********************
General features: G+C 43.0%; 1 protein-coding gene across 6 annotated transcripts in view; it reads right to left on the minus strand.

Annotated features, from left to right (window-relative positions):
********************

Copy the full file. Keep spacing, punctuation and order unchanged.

General features: G+C 43.0%; 1 protein-coding gene across 6 annotated transcripts in view; it reads right to left on the minus strand.

Annotated features, from left to right (window-relative positions):